Life force, energy, breath, fluidum; central concept of Daoism and Chinese culture, which still shapes the world view of many people today. Alternative spellings: ch’i (China), ki (Japan) or gi (Korea).
In traditional Chinese culture qi is believed to be a vital force within every living being and must flow unhindered. Therefore qi is the central basic principle of traditional Chinese medicine and also plays an important role in Chinese martial arts. The practice of cultivating and balancing qi is called Qigong.
Modern Interpretation: Clarity and coherence; expression, passion, spontaneity; warmth, love; spirituality
Qian represents the zenith of our human potential, a state of mind of clarity and coherence, undisturbed by worries, desires, thought loops. When our mind is clear, if we are simultaneously one with ourselves and with our goal, we become creator: the constellating power of our coherent mind, our own living consciousness is able to act upon the unstructured potential that surrounds us, to organize and form it according to our will.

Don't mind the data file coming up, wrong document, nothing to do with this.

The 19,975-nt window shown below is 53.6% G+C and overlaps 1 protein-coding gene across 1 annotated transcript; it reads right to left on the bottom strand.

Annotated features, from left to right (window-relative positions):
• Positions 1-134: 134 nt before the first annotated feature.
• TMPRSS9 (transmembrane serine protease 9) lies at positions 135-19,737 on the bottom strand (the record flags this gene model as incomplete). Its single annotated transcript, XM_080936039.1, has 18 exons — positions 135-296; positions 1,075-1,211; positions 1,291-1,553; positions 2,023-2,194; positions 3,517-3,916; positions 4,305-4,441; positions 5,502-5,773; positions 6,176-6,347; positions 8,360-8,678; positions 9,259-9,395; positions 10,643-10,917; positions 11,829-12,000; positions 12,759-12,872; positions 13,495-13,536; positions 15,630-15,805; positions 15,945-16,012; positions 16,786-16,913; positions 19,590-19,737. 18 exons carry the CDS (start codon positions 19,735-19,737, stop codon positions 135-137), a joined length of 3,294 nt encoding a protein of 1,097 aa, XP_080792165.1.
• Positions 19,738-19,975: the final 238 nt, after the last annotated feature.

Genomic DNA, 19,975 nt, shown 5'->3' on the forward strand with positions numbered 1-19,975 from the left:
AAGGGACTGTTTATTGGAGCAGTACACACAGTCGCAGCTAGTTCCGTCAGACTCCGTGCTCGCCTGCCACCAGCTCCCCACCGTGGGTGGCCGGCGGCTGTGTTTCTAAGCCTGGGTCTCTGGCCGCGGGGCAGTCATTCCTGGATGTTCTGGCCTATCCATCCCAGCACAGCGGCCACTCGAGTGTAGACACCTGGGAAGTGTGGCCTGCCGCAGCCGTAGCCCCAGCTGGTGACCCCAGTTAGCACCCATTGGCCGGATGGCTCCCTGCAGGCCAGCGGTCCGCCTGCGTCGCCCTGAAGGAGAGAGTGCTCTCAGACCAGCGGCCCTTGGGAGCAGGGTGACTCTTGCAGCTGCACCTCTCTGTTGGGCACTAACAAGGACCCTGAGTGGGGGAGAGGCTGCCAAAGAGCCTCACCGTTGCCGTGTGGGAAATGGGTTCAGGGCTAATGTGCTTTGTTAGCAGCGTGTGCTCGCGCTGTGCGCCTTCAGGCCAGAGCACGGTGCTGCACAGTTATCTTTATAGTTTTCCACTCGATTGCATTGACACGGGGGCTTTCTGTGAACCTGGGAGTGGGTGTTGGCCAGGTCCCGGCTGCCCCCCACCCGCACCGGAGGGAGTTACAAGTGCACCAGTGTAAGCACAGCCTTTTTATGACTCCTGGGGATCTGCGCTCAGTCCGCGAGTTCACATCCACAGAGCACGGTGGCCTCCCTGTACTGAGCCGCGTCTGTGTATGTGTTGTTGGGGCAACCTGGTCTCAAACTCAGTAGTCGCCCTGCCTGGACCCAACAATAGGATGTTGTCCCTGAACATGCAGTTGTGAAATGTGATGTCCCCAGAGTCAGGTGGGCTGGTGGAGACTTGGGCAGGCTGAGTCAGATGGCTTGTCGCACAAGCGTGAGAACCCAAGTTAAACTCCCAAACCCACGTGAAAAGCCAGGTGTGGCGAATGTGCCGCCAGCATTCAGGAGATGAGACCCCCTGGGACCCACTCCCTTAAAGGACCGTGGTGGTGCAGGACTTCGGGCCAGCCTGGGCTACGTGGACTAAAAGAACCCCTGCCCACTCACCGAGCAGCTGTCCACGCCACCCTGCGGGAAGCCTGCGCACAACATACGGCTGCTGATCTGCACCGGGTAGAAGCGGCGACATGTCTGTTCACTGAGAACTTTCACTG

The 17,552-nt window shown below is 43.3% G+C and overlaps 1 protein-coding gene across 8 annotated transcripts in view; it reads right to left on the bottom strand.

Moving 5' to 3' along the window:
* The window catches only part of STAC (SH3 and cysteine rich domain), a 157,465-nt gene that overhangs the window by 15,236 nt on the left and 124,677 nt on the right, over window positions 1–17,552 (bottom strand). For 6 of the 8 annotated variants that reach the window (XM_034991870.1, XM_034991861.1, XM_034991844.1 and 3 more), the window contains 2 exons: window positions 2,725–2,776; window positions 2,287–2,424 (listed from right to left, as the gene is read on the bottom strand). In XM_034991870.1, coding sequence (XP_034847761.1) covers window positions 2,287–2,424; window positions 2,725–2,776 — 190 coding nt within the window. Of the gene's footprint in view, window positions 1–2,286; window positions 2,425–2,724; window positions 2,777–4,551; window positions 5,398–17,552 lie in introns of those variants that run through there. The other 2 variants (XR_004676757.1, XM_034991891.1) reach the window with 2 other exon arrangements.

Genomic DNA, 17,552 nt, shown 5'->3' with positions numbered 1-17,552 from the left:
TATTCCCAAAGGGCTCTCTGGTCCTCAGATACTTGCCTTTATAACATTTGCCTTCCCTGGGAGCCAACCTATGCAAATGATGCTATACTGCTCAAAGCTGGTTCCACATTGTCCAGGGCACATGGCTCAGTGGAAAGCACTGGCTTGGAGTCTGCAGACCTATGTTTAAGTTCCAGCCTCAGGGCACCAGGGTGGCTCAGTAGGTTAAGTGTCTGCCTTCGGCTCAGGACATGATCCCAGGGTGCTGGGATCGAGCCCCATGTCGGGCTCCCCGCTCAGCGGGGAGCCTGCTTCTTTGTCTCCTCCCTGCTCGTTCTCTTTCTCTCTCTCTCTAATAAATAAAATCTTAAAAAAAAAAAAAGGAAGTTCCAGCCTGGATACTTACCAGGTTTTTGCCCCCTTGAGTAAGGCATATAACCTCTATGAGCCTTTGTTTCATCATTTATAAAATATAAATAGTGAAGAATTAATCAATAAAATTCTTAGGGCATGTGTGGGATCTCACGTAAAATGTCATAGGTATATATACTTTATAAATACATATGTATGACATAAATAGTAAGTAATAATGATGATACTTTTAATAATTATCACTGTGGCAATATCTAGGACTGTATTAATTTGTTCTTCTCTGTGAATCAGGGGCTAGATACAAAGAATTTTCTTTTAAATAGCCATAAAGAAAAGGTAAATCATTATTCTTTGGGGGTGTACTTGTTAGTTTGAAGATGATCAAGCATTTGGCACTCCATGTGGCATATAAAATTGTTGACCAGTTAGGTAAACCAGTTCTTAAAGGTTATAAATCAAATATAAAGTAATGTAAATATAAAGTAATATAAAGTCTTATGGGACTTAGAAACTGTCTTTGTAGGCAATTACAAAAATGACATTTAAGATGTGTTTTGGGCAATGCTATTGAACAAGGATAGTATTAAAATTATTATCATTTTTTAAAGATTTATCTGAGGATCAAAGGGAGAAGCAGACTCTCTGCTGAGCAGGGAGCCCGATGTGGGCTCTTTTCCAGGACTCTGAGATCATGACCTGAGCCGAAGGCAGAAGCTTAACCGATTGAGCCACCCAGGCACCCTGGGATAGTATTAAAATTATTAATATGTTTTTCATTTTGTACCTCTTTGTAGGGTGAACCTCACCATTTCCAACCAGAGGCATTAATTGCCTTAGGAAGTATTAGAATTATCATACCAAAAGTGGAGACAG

The two quiet points consist of identical lines, either exclusively yang lines (Qian) or yin lines (Kun). In Qian, the encounter with the world reaches completion in the sense that one knows about one’s own self-efficacy in the world. In Kun, the individual completely becomes one – one with himself – and has found peace within himself by integrating conscious and (formerly) repressed parts which now become a valuable source.